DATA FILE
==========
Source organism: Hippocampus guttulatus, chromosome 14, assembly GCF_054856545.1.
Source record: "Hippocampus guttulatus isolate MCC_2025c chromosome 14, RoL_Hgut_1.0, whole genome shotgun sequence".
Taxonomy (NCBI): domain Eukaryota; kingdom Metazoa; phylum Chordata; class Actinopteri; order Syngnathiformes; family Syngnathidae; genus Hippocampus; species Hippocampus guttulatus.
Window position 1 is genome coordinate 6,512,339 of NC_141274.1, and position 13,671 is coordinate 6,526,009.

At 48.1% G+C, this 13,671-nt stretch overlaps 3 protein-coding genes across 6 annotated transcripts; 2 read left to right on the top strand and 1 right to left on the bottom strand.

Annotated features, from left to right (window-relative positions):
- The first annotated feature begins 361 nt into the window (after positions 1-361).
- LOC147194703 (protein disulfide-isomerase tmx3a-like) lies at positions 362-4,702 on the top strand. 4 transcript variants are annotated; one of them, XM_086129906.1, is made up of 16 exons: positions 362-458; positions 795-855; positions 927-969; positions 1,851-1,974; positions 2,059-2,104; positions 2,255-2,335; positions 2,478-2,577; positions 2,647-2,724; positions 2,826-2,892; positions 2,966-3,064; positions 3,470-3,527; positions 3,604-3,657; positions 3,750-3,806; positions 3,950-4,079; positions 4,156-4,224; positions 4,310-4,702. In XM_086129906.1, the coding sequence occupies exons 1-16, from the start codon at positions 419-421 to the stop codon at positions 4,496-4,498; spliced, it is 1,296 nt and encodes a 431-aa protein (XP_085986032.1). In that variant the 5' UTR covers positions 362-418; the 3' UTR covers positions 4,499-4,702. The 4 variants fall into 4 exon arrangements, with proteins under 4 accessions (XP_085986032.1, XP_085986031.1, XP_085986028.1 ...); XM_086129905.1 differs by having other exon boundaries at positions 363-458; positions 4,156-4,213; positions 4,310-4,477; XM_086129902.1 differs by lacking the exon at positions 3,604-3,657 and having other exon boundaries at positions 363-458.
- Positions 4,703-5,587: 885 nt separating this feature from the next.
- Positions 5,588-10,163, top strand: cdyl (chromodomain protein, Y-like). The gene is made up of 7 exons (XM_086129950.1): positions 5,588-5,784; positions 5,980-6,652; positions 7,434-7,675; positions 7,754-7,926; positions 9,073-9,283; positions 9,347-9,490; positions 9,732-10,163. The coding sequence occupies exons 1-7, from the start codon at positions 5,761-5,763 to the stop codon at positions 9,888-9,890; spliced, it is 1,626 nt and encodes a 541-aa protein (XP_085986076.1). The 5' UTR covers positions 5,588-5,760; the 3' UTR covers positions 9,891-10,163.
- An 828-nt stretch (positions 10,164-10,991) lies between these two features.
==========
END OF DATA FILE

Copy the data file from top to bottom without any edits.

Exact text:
Source organism: Hippocampus guttulatus, chromosome 14, assembly GCF_054856545.1.
Source record: "Hippocampus guttulatus isolate MCC_2025c chromosome 14, RoL_Hgut_1.0, whole genome shotgun sequence".
Taxonomy (NCBI): domain Eukaryota; kingdom Metazoa; phylum Chordata; class Actinopteri; order Syngnathiformes; family Syngnathidae; genus Hippocampus; species Hippocampus guttulatus.
Window position 1 is genome coordinate 6,512,339 of NC_141274.1, and position 13,671 is coordinate 6,526,009.

At 48.1% G+C, this 13,671-nt stretch overlaps 3 protein-coding genes across 6 annotated transcripts; 2 read left to right on the top strand and 1 right to left on the bottom strand.

Annotated features, from left to right (window-relative positions):
- The first annotated feature begins 361 nt into the window (after positions 1-361).
- LOC147194703 (protein disulfide-isomerase tmx3a-like) lies at positions 362-4,702 on the top strand. 4 transcript variants are annotated; one of them, XM_086129906.1, is made up of 16 exons: positions 362-458; positions 795-855; positions 927-969; positions 1,851-1,974; positions 2,059-2,104; positions 2,255-2,335; positions 2,478-2,577; positions 2,647-2,724; positions 2,826-2,892; positions 2,966-3,064; positions 3,470-3,527; positions 3,604-3,657; positions 3,750-3,806; positions 3,950-4,079; positions 4,156-4,224; positions 4,310-4,702. In XM_086129906.1, the coding sequence occupies exons 1-16, from the start codon at positions 419-421 to the stop codon at positions 4,496-4,498; spliced, it is 1,296 nt and encodes a 431-aa protein (XP_085986032.1). In that variant the 5' UTR covers positions 362-418; the 3' UTR covers positions 4,499-4,702. The 4 variants fall into 4 exon arrangements, with proteins under 4 accessions (XP_085986032.1, XP_085986031.1, XP_085986028.1 ...); XM_086129905.1 differs by having other exon boundaries at positions 363-458; positions 4,156-4,213; positions 4,310-4,477; XM_086129902.1 differs by lacking the exon at positions 3,604-3,657 and having other exon boundaries at positions 363-458.
- Positions 4,703-5,587: 885 nt separating this feature from the next.
- Positions 5,588-10,163, top strand: cdyl (chromodomain protein, Y-like). The gene is made up of 7 exons (XM_086129950.1): positions 5,588-5,784; positions 5,980-6,652; positions 7,434-7,675; positions 7,754-7,926; positions 9,073-9,283; positions 9,347-9,490; positions 9,732-10,163. The coding sequence occupies exons 1-7, from the start codon at positions 5,761-5,763 to the stop codon at positions 9,888-9,890; spliced, it is 1,626 nt and encodes a 541-aa protein (XP_085986076.1). The 5' UTR covers positions 5,588-5,760; the 3' UTR covers positions 9,891-10,163.
- An 828-nt stretch (positions 10,164-10,991) lies between these two features.